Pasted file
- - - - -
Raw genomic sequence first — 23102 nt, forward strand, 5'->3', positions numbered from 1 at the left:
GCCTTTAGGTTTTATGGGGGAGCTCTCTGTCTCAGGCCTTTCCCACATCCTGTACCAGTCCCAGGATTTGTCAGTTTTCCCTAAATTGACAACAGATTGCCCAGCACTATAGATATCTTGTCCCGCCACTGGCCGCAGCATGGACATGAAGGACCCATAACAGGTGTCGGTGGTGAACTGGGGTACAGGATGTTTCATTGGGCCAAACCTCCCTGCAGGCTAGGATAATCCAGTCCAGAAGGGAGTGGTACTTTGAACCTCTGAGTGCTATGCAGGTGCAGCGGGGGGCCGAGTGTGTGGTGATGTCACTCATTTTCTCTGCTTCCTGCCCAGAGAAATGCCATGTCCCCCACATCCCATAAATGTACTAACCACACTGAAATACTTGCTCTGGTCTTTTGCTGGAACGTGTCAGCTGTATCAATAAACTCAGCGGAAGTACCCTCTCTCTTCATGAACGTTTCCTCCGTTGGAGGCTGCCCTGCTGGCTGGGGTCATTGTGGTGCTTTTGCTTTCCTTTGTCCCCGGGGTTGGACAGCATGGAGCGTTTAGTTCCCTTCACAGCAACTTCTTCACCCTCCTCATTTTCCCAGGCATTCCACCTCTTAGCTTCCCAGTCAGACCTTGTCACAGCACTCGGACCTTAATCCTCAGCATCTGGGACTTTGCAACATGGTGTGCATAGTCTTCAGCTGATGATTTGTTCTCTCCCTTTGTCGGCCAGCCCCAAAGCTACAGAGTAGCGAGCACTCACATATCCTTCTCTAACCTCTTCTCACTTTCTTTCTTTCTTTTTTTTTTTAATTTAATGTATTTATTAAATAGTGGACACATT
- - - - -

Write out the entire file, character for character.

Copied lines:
Raw genomic sequence first — 23102 nt, forward strand, 5'->3', positions numbered from 1 at the left:
GCCTTTAGGTTTTATGGGGGAGCTCTCTGTCTCAGGCCTTTCCCACATCCTGTACCAGTCCCAGGATTTGTCAGTTTTCCCTAAATTGACAACAGATTGCCCAGCACTATAGATATCTTGTCCCGCCACTGGCCGCAGCATGGACATGAAGGACCCATAACAGGTGTCGGTGGTGAACTGGGGTACAGGATGTTTCATTGGGCCAAACCTCCCTGCAGGCTAGGATAATCCAGTCCAGAAGGGAGTGGTACTTTGAACCTCTGAGTGCTATGCAGGTGCAGCGGGGGGCCGAGTGTGTGGTGATGTCACTCATTTTCTCTGCTTCCTGCCCAGAGAAATGCCATGTCCCCCACATCCCATAAATGTACTAACCACACTGAAATACTTGCTCTGGTCTTTTGCTGGAACGTGTCAGCTGTATCAATAAACTCAGCGGAAGTACCCTCTCTCTTCATGAACGTTTCCTCCGTTGGAGGCTGCCCTGCTGGCTGGGGTCATTGTGGTGCTTTTGCTTTCCTTTGTCCCCGGGGTTGGACAGCATGGAGCGTTTAGTTCCCTTCACAGCAACTTCTTCACCCTCCTCATTTTCCCAGGCATTCCACCTCTTAGCTTCCCAGTCAGACCTTGTCACAGCACTCGGACCTTAATCCTCAGCATCTGGGACTTTGCAACATGGTGTGCATAGTCTTCAGCTGATGATTTGTTCTCTCCCTTTGTCGGCCAGCCCCAAAGCTACAGAGTAGCGAGCACTCACATATCCTTCTCTAACCTCTTCTCACTTTCTTTCTTTCTTTTTTTTTTTAATTTAATGTATTTATTAAATAGTGGACACATT